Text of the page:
Rural round-up

November 16, 2016

Stranded cows surfed to survival – Charlotte Shipman:

 

A geologist says the cows stranded on a quake island likely “surfed” the land as it crumbled around them.

Their image went around the world; two Hereford cows and a calf stranded on a tiny piece of pasture thrust two-and-a-half metres above the ground.

GNS engineering geologist Sally Dellow flew over the cows yesterday with Newshub, and she says they likely surfed the land as it crumbled. . . 

Quake cows won’t be slaughtered – farmer – Simon Wong:

Kaikoura’s three world-famous cows were never destined for the slaughterhouse, says the farmer who owns them.

The two Hereford beef cows and a four-month-old calf made headlines when they were stranded on a small, elevated patch of pasture following Monday’s 7.5 magnitude earthquake, and Newshub’s footage of them was broadcast around the world.

The animals were rescued from their precarious location on Tuesday morning after owner Derrick Millton and a group of five others dug out a track to get them down.

“Once they got off, they drank the water which was in the pond at the end of the block, they’ve got plenty of feed there, and they just needed to rest because like anyone in the earthquake they had a pretty horrific time.” . . 

Farmer flies in to help quake-trapped family in Kaikoura – Glen Scanlon:

Andrew Bowmar sums it up pretty simply: “It’s just what you do when you need to help.”

When the magnitude 7.5 quake struck yesterday he was at home near Gore with partner Lucy Millton. The problem was Lucy’s mum and family were on their farm in Waipapa, on the southern bank of the Clarence River outside Kaikoura.

View RNZ’s full coverage of the earthquakes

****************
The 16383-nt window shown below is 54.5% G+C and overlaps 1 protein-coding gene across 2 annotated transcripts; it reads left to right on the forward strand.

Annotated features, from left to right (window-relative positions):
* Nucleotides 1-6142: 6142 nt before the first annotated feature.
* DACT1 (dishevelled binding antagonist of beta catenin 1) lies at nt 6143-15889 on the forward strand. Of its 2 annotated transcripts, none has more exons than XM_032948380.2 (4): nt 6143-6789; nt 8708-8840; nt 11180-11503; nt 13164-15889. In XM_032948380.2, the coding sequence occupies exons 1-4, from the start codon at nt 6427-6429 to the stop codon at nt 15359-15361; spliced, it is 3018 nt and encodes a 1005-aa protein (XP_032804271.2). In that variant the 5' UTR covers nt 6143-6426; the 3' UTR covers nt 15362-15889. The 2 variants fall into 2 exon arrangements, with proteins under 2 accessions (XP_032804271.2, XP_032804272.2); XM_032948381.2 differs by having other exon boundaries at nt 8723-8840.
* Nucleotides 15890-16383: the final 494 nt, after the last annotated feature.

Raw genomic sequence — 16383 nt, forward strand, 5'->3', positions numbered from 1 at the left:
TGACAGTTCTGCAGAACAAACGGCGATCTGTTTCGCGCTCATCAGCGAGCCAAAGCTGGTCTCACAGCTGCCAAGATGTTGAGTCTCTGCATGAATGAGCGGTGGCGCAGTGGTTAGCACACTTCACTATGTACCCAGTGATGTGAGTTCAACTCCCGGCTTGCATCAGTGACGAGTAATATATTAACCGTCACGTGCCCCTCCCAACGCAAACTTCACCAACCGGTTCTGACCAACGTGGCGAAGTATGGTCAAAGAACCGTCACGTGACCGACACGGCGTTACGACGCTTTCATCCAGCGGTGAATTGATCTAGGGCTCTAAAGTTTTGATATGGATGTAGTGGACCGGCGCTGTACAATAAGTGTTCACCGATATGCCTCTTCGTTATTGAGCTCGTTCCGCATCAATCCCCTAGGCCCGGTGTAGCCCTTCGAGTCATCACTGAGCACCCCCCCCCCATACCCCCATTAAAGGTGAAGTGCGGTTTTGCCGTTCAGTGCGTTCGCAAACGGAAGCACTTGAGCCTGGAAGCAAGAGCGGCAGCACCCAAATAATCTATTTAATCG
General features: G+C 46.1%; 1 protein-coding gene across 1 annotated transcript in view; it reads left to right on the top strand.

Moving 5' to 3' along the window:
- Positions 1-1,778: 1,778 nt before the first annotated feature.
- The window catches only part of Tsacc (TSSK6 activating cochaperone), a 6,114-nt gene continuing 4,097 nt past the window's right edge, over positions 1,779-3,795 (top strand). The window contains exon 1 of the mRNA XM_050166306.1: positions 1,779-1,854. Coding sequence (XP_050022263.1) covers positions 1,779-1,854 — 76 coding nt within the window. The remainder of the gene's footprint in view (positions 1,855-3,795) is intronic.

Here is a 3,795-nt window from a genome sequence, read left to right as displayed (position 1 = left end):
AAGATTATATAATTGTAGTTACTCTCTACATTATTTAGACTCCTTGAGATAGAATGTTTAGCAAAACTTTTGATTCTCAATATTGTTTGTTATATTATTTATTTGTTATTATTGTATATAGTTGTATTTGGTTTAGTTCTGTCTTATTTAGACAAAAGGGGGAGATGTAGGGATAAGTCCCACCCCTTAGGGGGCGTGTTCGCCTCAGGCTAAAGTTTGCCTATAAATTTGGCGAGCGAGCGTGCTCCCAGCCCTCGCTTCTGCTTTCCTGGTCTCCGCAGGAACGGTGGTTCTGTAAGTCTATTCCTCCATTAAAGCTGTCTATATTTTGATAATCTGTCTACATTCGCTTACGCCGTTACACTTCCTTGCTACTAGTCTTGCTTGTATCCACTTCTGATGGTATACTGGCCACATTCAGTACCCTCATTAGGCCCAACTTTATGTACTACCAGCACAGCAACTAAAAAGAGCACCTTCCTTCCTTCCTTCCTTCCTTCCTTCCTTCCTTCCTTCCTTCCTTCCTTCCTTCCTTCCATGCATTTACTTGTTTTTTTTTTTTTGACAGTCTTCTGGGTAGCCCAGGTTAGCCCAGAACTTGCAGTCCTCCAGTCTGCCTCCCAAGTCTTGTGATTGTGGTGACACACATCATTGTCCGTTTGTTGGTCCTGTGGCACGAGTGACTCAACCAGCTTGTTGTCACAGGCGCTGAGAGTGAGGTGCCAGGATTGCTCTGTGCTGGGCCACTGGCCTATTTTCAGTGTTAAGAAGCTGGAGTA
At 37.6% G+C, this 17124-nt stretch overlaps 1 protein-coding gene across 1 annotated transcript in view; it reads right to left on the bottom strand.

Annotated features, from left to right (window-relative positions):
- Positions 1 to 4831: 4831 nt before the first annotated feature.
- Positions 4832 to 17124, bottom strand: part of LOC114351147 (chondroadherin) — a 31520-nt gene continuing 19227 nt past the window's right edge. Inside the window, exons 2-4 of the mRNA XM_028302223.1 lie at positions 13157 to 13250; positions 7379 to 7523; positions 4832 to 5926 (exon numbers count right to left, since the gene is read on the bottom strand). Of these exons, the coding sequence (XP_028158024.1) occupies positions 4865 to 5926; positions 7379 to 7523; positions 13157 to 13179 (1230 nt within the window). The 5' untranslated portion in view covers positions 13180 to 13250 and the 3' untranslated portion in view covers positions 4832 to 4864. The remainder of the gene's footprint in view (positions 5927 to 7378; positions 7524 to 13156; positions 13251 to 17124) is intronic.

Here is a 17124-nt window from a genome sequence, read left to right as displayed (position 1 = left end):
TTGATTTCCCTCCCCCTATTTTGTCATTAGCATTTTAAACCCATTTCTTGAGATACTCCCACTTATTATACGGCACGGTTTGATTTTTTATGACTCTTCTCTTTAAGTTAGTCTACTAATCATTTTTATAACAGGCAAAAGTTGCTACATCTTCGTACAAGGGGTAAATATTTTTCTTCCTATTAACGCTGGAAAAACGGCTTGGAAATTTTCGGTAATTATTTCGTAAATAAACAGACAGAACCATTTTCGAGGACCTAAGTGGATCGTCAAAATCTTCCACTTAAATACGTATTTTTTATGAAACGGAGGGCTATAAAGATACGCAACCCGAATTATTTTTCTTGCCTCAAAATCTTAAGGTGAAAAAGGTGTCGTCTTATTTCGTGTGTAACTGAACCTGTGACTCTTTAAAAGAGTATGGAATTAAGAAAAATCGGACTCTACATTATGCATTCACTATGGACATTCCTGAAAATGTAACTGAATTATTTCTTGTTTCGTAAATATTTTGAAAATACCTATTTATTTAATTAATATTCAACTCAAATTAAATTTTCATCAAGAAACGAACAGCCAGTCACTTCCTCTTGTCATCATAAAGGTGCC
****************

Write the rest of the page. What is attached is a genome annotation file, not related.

Mr Bowmar, a farmer, said he needed no convincing – the choice was easy. He and Ms Millton got his Cessna 185 out and were in the air by 8am on their way to find out what was happening. . . 

 

This is becoming sabotage – Peter Jackson:

It’s all very well for the likes of SAFE and Farmwatch to lobby for animal rights and the prevention of cruelty, but SAFE went too far with its ‘Drop Dairy’ billboard in Auckland’s Hobson St.

The billboard, showing a bobby calf carcass draped over a map of the North Island, was part of an on-going campaign aimed at raising awareness of the fact that approximately two million unwanted dairy calves are killed at a few days’ old every year. . .

Cycle trail ruling frustrates local council

An Environment Court ruling against the planned Oreti River section of the Around the Mountains Cycle Trail is a blow for communities in the area, Southland District Council says.

Mayor Gary Tong says he’s deeply disappointed by the court’s decision to uphold an appeal by Fish and Game Southland.

He says areas like Lumsden, Mossburn, Five Rivers, Garston and Athol are reporting significant benefits attributed to increased visitor numbers as a result of the cycle trail development. . . 

Syrian food production at all-time low:

Food production has dropped to an all-time low in Syria where millions of hungry civilians are struggling through their sixth winter in a war zone, UN agencies are warning.

Many farmers have had to abandon their land, unable to afford the soaring cost of seeds, fertilisers and tractor fuel, the Food and Agriculture Organization and the World Food Programme said on Tuesday.

Wheat output – vital for making flat loaves of bread which are a staple of the Syrian diet – dropped from an average 3.4 million metric tonnes harvested before the war began in 2011 to 1.5 million this year, they said in a joint report. . . 


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